“What type of training do you do?” is a question I hear pretty often from anyone trying to improve. I remember being in that position a couple of years ago, wondering what the right workouts were and picking peoples brains. Is it weight lifting? Cardio? Running? Court time? I tried it all, but the one thing that I didn’t try turned out to be the one thing that I needed. I believe this is the case with everyone who has plateaued. Take a moment to think of all the workouts you do, write them down and write the importance of each of them.
Before I let you in on the workout that has had the most affect on my game I am going to list a few common workouts that most players consider standard followed by their downfalls in regards to optimal racquetball performance.
Running– Most athletes, no matter what the sport, do some sort of distance running. It is a basic workout that all humans were made
to do. It is the single biggest calorie burner than any other workout known to man. On average, running burns 110 calories every 10 minutes. More than swimming (80 calories), bicycling (70), and even racquetball (100). It is the best metabolism booster you can imagine and it is such a natural movement.
Here is the problem with running in the game of racquetball. Let’s think about this: what type of game is racquetball? Speed or endurance? Well, you can say it’s a little of both, quick bursts, followed by short rest for an extended period of time.
Running is actually the exact opposite from racquetball. If you run for more than a couple miles then you are training your muscles to be slow and long lasting. This is not ideal in a sport that requires extremely fast movement. So yes, running actually slows you down in the racquetball court. If you choose to run, make it short.
Weight lifting – Also a very common activity for all athletes or anyone trying to get in better shape. Weights make us stronger, and more importantly, reduce injury. It can also increase stamina because the stronger you are the longer you can go. It can also increase power as long as you stay flexible.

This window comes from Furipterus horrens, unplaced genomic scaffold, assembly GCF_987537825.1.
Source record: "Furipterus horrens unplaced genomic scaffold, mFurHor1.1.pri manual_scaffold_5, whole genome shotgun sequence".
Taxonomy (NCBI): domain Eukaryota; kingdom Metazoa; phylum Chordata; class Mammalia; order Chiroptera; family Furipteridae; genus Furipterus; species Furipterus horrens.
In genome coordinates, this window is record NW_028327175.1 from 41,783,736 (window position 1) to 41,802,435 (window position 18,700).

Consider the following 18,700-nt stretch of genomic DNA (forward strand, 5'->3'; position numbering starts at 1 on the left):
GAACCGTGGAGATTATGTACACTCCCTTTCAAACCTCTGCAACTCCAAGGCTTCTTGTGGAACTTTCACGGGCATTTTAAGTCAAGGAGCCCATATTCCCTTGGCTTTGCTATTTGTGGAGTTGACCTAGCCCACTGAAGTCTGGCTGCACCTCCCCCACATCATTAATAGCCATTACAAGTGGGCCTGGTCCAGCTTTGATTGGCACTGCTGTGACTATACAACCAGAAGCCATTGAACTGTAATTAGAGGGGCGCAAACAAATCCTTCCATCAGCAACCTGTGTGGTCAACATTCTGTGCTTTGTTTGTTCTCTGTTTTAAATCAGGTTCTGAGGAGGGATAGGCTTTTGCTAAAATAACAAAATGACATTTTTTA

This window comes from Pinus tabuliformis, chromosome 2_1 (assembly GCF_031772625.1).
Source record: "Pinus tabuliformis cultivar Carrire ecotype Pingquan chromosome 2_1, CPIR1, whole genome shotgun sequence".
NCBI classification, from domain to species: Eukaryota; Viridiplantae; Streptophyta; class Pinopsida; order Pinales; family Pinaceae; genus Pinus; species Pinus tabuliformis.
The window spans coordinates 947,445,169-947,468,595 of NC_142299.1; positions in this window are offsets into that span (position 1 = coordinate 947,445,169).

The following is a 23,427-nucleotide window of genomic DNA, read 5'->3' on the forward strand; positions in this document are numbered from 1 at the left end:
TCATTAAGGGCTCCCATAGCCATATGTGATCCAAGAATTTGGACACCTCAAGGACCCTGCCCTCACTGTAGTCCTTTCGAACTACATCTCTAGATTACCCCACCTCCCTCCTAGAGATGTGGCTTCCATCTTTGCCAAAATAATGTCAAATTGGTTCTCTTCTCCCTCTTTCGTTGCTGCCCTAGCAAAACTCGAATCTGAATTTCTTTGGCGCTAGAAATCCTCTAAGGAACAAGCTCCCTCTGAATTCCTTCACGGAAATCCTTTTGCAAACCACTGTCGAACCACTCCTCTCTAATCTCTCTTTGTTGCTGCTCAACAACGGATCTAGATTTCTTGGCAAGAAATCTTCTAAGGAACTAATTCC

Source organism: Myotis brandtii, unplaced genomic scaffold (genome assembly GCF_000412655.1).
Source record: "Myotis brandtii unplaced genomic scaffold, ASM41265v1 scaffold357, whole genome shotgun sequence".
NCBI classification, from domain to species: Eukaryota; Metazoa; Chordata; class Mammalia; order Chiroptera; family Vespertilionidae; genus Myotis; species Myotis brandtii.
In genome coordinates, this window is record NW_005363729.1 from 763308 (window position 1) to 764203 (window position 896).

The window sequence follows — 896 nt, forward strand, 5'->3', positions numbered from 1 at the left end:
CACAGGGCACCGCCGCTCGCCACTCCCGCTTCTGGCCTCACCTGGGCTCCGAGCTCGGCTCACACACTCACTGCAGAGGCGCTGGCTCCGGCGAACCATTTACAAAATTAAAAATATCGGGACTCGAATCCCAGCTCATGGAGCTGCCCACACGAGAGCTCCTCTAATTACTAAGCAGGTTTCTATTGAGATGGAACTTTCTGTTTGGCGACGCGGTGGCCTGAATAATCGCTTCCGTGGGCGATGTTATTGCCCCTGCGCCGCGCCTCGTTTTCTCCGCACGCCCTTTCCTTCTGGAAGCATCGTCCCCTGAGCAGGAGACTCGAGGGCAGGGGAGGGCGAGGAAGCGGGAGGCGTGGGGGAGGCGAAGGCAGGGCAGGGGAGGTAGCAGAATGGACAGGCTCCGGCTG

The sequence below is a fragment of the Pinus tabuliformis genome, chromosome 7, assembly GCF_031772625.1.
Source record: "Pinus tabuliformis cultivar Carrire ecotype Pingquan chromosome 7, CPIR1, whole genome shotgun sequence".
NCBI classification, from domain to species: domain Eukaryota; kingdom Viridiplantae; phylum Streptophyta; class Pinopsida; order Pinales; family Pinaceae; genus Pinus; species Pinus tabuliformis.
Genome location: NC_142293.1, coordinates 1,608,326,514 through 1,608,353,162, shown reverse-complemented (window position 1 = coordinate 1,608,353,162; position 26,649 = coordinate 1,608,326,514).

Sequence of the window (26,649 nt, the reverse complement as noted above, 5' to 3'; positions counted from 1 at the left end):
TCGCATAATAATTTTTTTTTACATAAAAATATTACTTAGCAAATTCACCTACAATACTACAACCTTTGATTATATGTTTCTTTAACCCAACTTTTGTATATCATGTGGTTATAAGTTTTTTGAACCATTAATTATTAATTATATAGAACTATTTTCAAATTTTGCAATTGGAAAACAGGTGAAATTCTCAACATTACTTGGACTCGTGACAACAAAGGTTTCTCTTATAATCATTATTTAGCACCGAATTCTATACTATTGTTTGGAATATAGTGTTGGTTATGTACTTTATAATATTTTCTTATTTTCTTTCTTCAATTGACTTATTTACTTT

Court time – This is perhaps the most important one. I say that because if you aren’t using your court time wisely it can hinder you more than anything.
Court time is the one thing that we all have in common. If you are a racquetball player, it doesn’t necessarily mean that you lift weights, or run. But you do spend time in the court.
Now I want you to think of what you do when you practice. Do you usually hit by yourself? Play with others? Do you leisurely hit the ball around, hitting yourself ceiling balls and then killing them? I’m sure it’s a little bit of everything, which is important, you want to mix it up.
Practicing by yourself and hitting shot after shot will build the repetition and consistency. Playing games with someone else will keep you ready for competition. And the leisure hit-around by yourself is important for the fun of the game. Hitting to ball around is the way I learned how to play. Stepping into the court is like going back in time to when I first picked up a racquet at age 6. It reminds me why I still love the game.
Now, to elaborate on
Running – My advice to you is to do your running in the morning. Athletes do their running in the morning because it activates endorphins in your body that wake you up and get you ready for the day. Running early trains your body to be ready for activity when you wake up. This is especially important for tournaments when you have a match in the morning. I don’t recommend running before your match, but if you train your body properly, you will be much more awake and ready than your opponent. Remember to keep your running under two miles, and try to find some hills so you are not running at a constant pace.
Weight lifting – I recommend doing one day of upper body, one day lower body, and one day core. Then rest a day. Do things like bench press, shoulder press, bicep curls, and pull-ups for upper body. Squats, lunges, calf raises, and box jumps for lower body. Sit-ups, crunches, planks, and medicine-ball workouts for core. But do not mistaken this for your workout! Weight training is barely one third of your training. It is for added power and mostly injury prevention.